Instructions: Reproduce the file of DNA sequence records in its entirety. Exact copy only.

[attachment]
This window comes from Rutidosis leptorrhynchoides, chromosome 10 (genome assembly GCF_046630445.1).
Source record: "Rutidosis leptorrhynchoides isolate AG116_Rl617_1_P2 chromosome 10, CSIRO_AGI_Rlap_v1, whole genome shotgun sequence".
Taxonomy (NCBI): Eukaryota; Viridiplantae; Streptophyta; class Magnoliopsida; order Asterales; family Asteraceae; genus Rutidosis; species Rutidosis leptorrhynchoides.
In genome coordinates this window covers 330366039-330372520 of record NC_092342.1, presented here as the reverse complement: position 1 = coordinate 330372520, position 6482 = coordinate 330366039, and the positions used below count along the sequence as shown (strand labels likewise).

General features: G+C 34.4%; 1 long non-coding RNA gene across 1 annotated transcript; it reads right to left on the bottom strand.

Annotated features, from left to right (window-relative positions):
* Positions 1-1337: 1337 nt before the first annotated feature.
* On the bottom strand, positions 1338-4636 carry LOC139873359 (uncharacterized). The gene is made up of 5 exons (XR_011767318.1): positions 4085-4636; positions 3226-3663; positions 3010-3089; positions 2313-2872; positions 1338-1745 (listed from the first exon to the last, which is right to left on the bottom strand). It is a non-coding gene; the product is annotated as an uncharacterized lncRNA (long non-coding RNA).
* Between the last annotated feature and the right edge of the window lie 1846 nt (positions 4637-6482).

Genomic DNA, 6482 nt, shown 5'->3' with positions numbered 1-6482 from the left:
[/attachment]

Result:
This window comes from Rutidosis leptorrhynchoides, chromosome 10 (genome assembly GCF_046630445.1).
Source record: "Rutidosis leptorrhynchoides isolate AG116_Rl617_1_P2 chromosome 10, CSIRO_AGI_Rlap_v1, whole genome shotgun sequence".
Taxonomy (NCBI): Eukaryota; Viridiplantae; Streptophyta; class Magnoliopsida; order Asterales; family Asteraceae; genus Rutidosis; species Rutidosis leptorrhynchoides.
In genome coordinates this window covers 330366039-330372520 of record NC_092342.1, presented here as the reverse complement: position 1 = coordinate 330372520, position 6482 = coordinate 330366039, and the positions used below count along the sequence as shown (strand labels likewise).

General features: G+C 34.4%; 1 long non-coding RNA gene across 1 annotated transcript; it reads right to left on the bottom strand.

Annotated features, from left to right (window-relative positions):
* Positions 1-1337: 1337 nt before the first annotated feature.
* On the bottom strand, positions 1338-4636 carry LOC139873359 (uncharacterized). The gene is made up of 5 exons (XR_011767318.1): positions 4085-4636; positions 3226-3663; positions 3010-3089; positions 2313-2872; positions 1338-1745 (listed from the first exon to the last, which is right to left on the bottom strand). It is a non-coding gene; the product is annotated as an uncharacterized lncRNA (long non-coding RNA).
* Between the last annotated feature and the right edge of the window lie 1846 nt (positions 4637-6482).

Genomic DNA, 6482 nt, shown 5'->3' with positions numbered 1-6482 from the left: